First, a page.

Daily Self-Inventory for Mental Health Professionals

Regular self-evaluation is essential for mental health professionals. Use this daily assessment tool (downloadable PDF) to evaluate your ethical and self-care practices.

By Cassie Jewell, M.Ed., LPC, LSATP

The 10th Step of Alcoholics Anonymous (AA) suggests taking daily inventory: “A continuous look at our assets and liabilities, and a real desire to learn and grow.” The founders of AA recommend that a person in recovery both “spot check” throughout the day in addition to taking a full inventory every evening, preferably a written one. An honest self-evaluation can assess for resentment, anger, fear, jealousy, etc. According to the principles of AA, self-inventory promotes self-restraint and a sense of justice; it allows one to carefully examine their motives. Furthermore, it allows one to recognize unhealthy or ineffective speech/actions in order to visualize how they could have done better.

Similarly, for best practice, self-evaluation is essential for anyone who works in the mental health (MH) field. It doesn’t have to take place daily, or even weekly, but it’s a necessary measure for any active MH worker. If we don’t regularly examine our motives, professional interactions, and level of burnout, we could potentially cause harm to those we serve.

“As important as it is to have a plan for doing work, it is perhaps more important to have a plan for rest, relaxation, self-care, and sleep.”

Akiroq Brost

Much of the self-inventory I created is based on the 2014 ACA (American Counseling Association) Code of Ethics and related issues. According to the code, the fundamental principles of ethical behavior include the following:

Autonomy (self-sufficiency), or fostering the right to control the direction of one’s life;

Nonmaleficence, or avoiding actions that cause harm;

Beneficence, or working for the good of the individual and society by promoting mental health and well-being;

Justice (remaining just and impartial), or treating individuals equitably and fostering fairness and equality;

Fidelity (integrity), or honoring commitments and keeping promises, including fulfilling one’s responsibilities of trust in professional relationships; and

Veracity (genuineness), or dealing truthfully with individuals with whom counselors come into professional contact


The following is a format for MH professionals to evaluate both ethical and self-care practices. It’s meant to be used as a daily assessment tool.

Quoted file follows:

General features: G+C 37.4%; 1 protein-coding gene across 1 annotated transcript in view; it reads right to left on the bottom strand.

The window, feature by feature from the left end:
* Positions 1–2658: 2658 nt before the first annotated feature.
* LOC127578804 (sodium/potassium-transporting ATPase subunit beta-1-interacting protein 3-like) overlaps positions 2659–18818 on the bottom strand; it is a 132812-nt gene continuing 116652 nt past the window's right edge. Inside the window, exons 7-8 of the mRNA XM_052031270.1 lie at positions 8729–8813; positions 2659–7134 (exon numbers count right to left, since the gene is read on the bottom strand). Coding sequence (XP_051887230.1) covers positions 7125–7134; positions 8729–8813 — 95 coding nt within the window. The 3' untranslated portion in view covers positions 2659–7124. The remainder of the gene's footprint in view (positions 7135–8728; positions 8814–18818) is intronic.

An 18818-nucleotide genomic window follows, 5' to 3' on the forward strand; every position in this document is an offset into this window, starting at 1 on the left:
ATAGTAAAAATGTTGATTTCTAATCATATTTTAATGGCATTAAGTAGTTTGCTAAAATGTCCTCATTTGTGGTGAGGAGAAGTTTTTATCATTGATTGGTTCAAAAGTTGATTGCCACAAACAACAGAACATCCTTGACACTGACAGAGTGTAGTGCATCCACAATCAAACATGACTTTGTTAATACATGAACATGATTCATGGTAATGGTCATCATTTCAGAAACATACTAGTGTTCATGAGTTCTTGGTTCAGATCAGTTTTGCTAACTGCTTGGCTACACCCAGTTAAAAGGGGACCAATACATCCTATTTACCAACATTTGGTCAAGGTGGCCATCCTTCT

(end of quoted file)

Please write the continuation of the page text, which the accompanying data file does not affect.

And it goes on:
Daily Self-Inventory for Mental Health Professionals

1. Did I cause harm (physical or emotional) today, intentionally or unintentionally, to self or others?

Yes                         No

2. If so, how, and what can I do to make amends and prevent reoccurrence?

________________________________________________________________________________________________________________________________________________________________________________________________________________________________________________________________________________________________________________________________________________________________________________________________________________________________________________________________________________________________________________________________________________

3. Have I treated everyone I’ve come across with dignity and respect?

Yes                         No

4. If no, how did I mistreat others? What were my underlying thoughts/feelings/beliefs? How can I act differently in the future?

________________________________________________________________________________________________________________________________________________________________________________________________________________________________________________________________________________________________________________________________________________________________________________________________________________________________________________________________________________________________________________________________________________